Much will be said in reverence in the coming week about the stirring deeds of Tiger Woods at the 2000 US Open.
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Ten years later, many rank it as the greatest-ever performance at a major, which it is statistically, and probably spiritually, too, given that Woods ceased to be seen by his contemporaries as a mortal after beating the Lilliputians by a preposterous 15 shots.
“(Fifteen) shots was a big spread,” said Padraig Harrington, “I don’t think anybody at that time felt they could have done that even on their very best week. So he did look like he wasn’t just one step, he looked like he was probably three steps ahead of everybody else."
But, strangely enough, Woods doesn’t even rank his coronation at Pebble Beach at the top of his personal list of 14 major triumphs.
"’97 Masters was actually pretty good, I think,” he shrugged two weeks ago when asked if the 2000 US Open was his greatest major.
“2000 British Open (at St Andrews, where he won by eight shots) wasn’t bad either.”
And don’t get him started talking about the 2008 US Open at Torrey Pines, where he won with one good leg and one big heart.
That emotional triumph — on the San Diego course where he shared so many moments with his late father, Earl — tops his personal list.
Caddie Steve Williams, who’s been on the bag for all but the first major, shares his boss’ view that too much is made of 2000 in general, and Pebble Beach in particular.
“2000 was a phenomenal year, but if you look back at his putting statistics, and I keep all Tiger’s statistics, he putted unbelievably,” Williams told me.
“I mean, yeah, he played good, there’s no denying that, but he putted phenomenal and his short game was great.
“It would be hard to say to somebody that at Pebble Beach, he didn’t hit it his best, because you can’t say that when the guy wins the U.S. Open by 15 shots.
“It’s going to sound derogatory to the rest of the field, but the truth is he played good but he didn’t play great.
“He managed his game well and he putted unbelievably well. He made no mistakes.”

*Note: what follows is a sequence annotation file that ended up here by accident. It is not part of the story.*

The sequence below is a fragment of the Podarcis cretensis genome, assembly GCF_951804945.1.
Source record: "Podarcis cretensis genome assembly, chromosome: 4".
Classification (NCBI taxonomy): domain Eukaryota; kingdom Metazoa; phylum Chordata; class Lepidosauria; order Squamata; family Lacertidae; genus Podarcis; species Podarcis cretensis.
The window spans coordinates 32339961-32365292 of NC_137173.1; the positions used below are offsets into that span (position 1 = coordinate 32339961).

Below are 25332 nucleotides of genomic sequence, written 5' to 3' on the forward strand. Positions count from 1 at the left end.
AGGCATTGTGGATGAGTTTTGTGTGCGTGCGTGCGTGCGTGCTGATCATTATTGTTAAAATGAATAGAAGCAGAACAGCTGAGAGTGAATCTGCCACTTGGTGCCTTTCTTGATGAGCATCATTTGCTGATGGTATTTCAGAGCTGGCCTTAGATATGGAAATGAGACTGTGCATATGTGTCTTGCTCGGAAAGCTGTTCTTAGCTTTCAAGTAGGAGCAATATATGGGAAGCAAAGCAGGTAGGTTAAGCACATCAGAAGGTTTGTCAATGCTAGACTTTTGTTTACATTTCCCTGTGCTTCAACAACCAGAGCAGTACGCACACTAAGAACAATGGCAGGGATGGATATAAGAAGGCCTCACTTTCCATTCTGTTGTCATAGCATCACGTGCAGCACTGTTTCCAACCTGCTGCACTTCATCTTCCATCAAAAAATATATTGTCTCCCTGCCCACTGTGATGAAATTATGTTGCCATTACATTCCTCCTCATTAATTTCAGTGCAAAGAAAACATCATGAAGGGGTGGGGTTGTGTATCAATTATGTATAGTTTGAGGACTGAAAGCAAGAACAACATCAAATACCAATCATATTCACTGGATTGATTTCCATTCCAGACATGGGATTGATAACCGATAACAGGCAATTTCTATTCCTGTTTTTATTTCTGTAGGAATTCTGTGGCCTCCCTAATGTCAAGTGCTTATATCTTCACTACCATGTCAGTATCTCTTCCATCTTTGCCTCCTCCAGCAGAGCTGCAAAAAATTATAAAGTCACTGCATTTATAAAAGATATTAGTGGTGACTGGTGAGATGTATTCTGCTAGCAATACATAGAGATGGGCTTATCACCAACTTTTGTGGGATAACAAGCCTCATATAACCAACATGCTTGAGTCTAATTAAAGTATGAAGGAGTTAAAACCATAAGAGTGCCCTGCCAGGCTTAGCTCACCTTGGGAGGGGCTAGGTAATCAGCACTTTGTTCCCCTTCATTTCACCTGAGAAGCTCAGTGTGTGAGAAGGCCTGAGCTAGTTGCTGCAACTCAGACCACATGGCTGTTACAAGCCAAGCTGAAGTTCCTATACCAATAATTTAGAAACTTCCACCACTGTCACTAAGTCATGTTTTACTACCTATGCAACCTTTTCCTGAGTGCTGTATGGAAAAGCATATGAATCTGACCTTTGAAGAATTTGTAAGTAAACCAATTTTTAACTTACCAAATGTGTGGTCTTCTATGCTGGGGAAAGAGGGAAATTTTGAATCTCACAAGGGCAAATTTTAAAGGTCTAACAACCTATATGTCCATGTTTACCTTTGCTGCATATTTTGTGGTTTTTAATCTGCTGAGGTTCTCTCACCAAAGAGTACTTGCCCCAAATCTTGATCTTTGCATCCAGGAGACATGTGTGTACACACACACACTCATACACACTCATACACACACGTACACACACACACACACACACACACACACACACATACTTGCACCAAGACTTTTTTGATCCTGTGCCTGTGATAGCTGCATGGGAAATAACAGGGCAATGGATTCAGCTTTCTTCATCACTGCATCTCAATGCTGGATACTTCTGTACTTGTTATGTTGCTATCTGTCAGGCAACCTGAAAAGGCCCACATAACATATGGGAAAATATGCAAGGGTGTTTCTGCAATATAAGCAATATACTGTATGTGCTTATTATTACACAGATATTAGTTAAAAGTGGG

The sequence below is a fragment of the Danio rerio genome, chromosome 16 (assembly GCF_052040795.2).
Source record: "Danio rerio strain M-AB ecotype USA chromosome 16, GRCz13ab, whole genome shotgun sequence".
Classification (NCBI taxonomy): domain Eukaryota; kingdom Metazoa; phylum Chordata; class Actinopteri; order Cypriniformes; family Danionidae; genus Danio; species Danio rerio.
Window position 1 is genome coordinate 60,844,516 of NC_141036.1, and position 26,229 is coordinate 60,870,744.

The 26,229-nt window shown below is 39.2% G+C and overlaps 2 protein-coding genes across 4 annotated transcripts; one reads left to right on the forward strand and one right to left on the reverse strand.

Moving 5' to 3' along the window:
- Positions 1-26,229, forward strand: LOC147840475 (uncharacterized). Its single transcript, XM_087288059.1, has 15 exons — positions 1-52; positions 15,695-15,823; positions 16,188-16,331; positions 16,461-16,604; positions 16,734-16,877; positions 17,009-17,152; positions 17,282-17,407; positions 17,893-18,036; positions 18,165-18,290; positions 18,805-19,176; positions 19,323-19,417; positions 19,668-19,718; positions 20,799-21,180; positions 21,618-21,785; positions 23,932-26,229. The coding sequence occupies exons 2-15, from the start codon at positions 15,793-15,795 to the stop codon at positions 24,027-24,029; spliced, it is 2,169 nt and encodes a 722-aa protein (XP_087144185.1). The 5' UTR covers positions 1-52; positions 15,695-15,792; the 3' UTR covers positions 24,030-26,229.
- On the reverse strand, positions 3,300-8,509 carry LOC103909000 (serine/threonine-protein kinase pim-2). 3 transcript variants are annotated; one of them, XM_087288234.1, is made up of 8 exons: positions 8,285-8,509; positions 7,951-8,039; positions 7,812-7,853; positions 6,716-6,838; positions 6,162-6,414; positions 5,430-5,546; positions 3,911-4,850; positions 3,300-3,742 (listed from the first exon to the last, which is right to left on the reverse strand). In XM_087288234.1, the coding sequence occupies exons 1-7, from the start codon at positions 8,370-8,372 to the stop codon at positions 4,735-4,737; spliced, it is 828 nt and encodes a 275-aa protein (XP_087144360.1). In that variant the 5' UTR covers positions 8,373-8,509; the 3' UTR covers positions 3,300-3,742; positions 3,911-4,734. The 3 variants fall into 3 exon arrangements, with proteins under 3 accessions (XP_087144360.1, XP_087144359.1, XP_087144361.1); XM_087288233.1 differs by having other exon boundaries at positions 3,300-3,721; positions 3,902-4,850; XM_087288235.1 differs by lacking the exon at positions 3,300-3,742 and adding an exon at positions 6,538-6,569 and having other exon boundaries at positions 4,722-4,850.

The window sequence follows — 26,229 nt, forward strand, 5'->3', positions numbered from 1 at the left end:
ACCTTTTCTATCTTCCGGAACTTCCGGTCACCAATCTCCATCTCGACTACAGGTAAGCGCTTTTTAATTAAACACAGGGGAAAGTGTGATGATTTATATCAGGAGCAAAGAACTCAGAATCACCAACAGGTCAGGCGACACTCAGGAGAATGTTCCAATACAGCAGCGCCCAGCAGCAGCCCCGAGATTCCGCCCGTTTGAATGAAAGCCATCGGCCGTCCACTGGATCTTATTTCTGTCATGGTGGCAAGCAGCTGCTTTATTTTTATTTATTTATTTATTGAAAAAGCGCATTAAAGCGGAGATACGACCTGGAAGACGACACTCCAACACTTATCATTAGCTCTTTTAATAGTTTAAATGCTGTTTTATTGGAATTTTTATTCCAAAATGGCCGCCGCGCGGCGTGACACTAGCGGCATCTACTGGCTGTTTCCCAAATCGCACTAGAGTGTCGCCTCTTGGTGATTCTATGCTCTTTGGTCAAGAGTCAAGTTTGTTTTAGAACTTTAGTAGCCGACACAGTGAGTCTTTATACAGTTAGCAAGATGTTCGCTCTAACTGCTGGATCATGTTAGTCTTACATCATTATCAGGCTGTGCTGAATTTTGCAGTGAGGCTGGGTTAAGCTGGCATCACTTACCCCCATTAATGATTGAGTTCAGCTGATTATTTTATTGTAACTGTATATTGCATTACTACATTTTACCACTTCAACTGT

Given the chance to wax lyrical at the Memorial tournament two weeks ago about his victory at Pebble, Woods was instead indifferent, if not bored by the questions. He couldn’t even remember that he’d shot 65 in the opening round.
“I just got off to a good start the first day, 66 or something, 65, 66, whatever it was,” he said.
“I played really well the first day.
“(That’s) kind of the whole thing with the U.S. Open, you just have to get off to a good start. It’s so hard to make up ground. I was able to do that. It just went off from there.
“Actually, it was a pretty interesting week, because I didn’t miss a putt inside eight feet for the whole week, on poa annua greens. You don’t have weeks like that. I don’t have weeks like that.”
So what’s with all the downplaying?
To understand Woods, it’s crucial to understand that his entire world view is based on the belief that he’s a better golfer today than he was yesterday and will be an even better one tomorrow.
He simply won’t — or can’t — accept that he was at his best 10 years ago.
Every time I ask him to compare his play now against that of 2000, he doesn‘t even pause to consider the question.
“I’m much more of a consistent ball striker than I was then,” he told me at the Memorial.
The player who finished dead last in the field at the Memorial in driving accuracy and was in the middle of the pack in both driving distance and greens hit in regulation could beat the 24-year-old who dominated at Pebble Beach?